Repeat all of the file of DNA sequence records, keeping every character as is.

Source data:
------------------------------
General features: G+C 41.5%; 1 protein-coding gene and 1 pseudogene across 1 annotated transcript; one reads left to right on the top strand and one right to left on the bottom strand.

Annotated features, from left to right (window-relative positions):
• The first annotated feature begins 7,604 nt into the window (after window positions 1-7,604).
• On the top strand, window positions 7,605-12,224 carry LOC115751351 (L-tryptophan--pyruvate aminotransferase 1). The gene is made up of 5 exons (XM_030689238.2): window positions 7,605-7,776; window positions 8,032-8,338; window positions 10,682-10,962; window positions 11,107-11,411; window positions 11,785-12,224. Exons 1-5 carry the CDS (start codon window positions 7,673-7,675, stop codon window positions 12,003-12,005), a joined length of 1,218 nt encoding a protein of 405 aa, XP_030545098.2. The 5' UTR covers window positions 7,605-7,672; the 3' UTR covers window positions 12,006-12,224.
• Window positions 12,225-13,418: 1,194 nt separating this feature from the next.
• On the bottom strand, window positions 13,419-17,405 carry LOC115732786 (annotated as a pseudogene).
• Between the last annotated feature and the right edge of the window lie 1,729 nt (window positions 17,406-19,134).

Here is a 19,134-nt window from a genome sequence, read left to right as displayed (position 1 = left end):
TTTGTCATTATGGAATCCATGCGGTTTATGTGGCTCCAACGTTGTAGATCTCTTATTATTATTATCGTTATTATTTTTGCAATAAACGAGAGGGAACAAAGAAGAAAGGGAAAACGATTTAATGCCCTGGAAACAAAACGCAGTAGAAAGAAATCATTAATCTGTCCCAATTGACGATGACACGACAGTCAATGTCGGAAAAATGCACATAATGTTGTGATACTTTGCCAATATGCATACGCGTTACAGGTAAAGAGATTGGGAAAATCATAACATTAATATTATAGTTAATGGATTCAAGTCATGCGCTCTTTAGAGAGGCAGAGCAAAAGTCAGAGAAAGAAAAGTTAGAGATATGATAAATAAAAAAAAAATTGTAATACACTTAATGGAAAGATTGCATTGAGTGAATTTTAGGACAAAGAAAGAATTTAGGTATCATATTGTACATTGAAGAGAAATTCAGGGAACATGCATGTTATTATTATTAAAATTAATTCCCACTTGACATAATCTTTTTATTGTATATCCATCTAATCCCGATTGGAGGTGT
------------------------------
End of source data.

General features: G+C 41.5%; 1 protein-coding gene and 1 pseudogene across 1 annotated transcript; one reads left to right on the top strand and one right to left on the bottom strand.

Annotated features, from left to right (window-relative positions):
• The first annotated feature begins 7,604 nt into the window (after window positions 1-7,604).
• On the top strand, window positions 7,605-12,224 carry LOC115751351 (L-tryptophan--pyruvate aminotransferase 1). The gene is made up of 5 exons (XM_030689238.2): window positions 7,605-7,776; window positions 8,032-8,338; window positions 10,682-10,962; window positions 11,107-11,411; window positions 11,785-12,224. Exons 1-5 carry the CDS (start codon window positions 7,673-7,675, stop codon window positions 12,003-12,005), a joined length of 1,218 nt encoding a protein of 405 aa, XP_030545098.2. The 5' UTR covers window positions 7,605-7,672; the 3' UTR covers window positions 12,006-12,224.
• Window positions 12,225-13,418: 1,194 nt separating this feature from the next.
• On the bottom strand, window positions 13,419-17,405 carry LOC115732786 (annotated as a pseudogene).
• Between the last annotated feature and the right edge of the window lie 1,729 nt (window positions 17,406-19,134).

Here is a 19,134-nt window from a genome sequence, read left to right as displayed (position 1 = left end):
TTTGTCATTATGGAATCCATGCGGTTTATGTGGCTCCAACGTTGTAGATCTCTTATTATTATTATCGTTATTATTTTTGCAATAAACGAGAGGGAACAAAGAAGAAAGGGAAAACGATTTAATGCCCTGGAAACAAAACGCAGTAGAAAGAAATCATTAATCTGTCCCAATTGACGATGACACGACAGTCAATGTCGGAAAAATGCACATAATGTTGTGATACTTTGCCAATATGCATACGCGTTACAGGTAAAGAGATTGGGAAAATCATAACATTAATATTATAGTTAATGGATTCAAGTCATGCGCTCTTTAGAGAGGCAGAGCAAAAGTCAGAGAAAGAAAAGTTAGAGATATGATAAATAAAAAAAAAATTGTAATACACTTAATGGAAAGATTGCATTGAGTGAATTTTAGGACAAAGAAAGAATTTAGGTATCATATTGTACATTGAAGAGAAATTCAGGGAACATGCATGTTATTATTATTAAAATTAATTCCCACTTGACATAATCTTTTTATTGTATATCCATCTAATCCCGATTGGAGGTGT